“The UAE has gone all-in,” said Anthony Zinni, a former commander of all U.S. forces in the Middle East. As U.S. ties with long-standing allies Turkey and Saudi Arabia have frayed, and Egypt and Jordan contend with domestic challenges, the UAE now occupies a unique position in the region. “It’s the strongest relationship that the United States has in the Arab world today,” Zinni said.
It is also the least well known. Although there are about 3,500 U.S. military personnel stationed at Dhafra, and it is the only overseas base with F-22s, the facility has never been identified by the U.S. Air Force in publicly available materials because the UAE government had been concerned that touting the extent of its cooperation with the United States could antagonize some of its citizens.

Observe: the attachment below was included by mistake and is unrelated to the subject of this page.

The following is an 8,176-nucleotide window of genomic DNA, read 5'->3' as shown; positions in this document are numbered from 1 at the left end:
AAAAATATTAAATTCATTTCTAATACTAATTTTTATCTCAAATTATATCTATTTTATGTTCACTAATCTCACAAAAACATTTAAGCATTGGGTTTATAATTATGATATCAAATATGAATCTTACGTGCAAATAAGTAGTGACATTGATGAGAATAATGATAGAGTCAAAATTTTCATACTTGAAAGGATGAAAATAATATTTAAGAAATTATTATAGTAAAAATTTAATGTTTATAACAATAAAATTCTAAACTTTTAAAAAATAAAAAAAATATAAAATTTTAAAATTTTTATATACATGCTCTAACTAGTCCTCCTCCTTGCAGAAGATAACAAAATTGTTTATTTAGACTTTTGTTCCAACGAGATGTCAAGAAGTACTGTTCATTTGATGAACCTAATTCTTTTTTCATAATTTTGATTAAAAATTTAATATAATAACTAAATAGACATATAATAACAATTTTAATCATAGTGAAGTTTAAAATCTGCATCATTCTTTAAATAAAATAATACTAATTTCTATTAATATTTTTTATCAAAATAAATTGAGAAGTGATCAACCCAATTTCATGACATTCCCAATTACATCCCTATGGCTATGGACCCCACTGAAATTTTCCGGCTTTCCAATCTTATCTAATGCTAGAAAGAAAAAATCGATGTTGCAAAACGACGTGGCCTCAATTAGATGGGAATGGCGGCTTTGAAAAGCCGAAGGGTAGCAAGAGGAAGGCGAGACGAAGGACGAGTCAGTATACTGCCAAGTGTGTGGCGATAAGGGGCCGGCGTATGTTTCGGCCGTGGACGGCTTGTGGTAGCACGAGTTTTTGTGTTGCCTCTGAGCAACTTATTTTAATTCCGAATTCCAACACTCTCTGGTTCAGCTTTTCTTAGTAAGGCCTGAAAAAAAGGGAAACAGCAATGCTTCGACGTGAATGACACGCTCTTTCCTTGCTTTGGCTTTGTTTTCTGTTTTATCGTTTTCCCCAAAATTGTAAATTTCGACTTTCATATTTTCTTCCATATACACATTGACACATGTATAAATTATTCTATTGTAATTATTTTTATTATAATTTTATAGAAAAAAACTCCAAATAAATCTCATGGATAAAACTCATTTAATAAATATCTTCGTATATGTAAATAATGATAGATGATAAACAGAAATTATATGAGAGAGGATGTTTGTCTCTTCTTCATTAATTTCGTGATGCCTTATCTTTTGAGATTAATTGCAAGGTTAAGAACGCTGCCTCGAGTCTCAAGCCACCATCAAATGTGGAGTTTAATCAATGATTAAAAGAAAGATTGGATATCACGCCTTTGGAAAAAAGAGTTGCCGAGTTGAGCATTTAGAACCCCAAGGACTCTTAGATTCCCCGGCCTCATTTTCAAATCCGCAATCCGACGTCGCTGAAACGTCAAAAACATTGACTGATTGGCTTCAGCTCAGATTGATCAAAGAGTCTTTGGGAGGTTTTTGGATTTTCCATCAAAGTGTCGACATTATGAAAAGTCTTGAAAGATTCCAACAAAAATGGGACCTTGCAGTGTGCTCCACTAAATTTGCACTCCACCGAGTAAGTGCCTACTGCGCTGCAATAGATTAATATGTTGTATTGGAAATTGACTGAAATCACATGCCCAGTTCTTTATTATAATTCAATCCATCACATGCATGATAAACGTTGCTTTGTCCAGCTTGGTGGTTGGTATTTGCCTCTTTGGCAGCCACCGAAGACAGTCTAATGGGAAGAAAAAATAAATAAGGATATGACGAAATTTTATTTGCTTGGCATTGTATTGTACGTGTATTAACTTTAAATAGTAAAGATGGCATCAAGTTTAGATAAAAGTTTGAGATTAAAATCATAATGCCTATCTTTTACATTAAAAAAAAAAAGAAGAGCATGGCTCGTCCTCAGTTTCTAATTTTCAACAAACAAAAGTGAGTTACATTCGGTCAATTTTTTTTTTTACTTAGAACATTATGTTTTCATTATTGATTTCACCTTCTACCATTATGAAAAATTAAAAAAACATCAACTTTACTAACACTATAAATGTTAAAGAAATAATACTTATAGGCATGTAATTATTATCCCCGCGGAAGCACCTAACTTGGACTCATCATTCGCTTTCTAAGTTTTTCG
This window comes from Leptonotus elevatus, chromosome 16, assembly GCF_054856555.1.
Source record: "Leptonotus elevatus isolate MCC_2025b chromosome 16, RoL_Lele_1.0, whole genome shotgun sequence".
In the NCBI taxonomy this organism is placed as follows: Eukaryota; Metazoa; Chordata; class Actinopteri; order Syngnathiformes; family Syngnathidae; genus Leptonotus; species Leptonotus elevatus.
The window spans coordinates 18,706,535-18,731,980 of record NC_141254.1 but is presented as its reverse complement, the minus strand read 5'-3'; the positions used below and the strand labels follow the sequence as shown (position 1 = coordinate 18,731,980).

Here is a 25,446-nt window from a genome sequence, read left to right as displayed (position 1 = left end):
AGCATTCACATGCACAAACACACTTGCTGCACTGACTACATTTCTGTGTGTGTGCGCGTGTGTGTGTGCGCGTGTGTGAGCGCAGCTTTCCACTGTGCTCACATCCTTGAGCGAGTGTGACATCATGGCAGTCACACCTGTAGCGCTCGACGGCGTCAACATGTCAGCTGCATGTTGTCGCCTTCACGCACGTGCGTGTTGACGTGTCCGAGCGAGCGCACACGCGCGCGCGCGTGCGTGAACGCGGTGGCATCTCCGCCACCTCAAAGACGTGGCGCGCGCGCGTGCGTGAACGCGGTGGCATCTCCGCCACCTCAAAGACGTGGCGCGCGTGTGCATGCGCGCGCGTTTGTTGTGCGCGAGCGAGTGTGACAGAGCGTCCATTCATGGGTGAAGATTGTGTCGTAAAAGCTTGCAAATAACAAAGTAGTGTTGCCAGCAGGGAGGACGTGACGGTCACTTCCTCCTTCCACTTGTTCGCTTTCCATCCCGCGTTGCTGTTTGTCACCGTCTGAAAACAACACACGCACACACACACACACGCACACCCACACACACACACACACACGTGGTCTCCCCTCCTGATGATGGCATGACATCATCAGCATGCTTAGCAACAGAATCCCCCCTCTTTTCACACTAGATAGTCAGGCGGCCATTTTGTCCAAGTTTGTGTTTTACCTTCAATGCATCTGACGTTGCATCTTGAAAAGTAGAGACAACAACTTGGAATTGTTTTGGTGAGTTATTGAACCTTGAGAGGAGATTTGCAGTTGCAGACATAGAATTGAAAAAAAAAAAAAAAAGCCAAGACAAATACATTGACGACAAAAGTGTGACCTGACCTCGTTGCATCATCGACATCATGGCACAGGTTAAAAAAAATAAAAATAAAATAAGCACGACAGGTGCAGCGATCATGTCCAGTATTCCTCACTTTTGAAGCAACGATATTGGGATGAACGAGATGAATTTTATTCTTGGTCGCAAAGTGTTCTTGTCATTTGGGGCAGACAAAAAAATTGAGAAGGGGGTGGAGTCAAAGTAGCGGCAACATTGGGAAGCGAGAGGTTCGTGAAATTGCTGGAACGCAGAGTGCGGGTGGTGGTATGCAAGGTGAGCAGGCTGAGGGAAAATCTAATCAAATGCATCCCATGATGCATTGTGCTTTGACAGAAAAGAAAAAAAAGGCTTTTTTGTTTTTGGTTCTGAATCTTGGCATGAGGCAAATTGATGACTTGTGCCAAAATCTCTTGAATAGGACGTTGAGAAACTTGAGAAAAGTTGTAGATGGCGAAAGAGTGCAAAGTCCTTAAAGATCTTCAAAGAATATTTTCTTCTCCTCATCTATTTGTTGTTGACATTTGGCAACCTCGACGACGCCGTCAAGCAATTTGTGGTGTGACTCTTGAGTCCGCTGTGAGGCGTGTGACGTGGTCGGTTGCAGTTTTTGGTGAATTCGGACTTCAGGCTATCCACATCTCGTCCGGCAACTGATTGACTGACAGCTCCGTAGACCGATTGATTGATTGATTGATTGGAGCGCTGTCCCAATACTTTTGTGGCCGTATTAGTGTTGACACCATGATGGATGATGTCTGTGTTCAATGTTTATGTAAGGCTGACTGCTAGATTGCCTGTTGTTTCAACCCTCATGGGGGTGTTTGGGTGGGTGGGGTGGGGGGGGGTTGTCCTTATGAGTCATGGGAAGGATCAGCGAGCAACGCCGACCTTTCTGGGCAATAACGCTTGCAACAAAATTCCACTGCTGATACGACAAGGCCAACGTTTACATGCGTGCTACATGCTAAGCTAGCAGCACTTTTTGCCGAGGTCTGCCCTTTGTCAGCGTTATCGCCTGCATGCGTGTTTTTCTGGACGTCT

But UAE officials relaxed those rules during a recent visit by a Washington Post reporter because of growing concern at senior levels of the Emirati government that keeping mum has led to an underappreciation of the country’s contributions beyond what is known in a handful of offices in the Pentagon and at the State Department, particularly as this nation seeks to convince the Obama administration to sell it more advanced fighter jets and adopt a tougher line on Iran.
“We’re different from our neighbors,” said Yousef al-Otaiba, the UAE ambassador in Washington, who noted that his country has participated in every major U.S.-led coalition since the 1991 Persian Gulf War — save for the 2003 invasion of Iraq — joining Americans in Somalia, Kosovo, Libya and Afghanistan in addition to the ongoing air campaign against the Islamic State. “We’re your best friends in this part of the world,” he said.
More below the fold.

Wednesday, December 17, 2014

Sticking to sports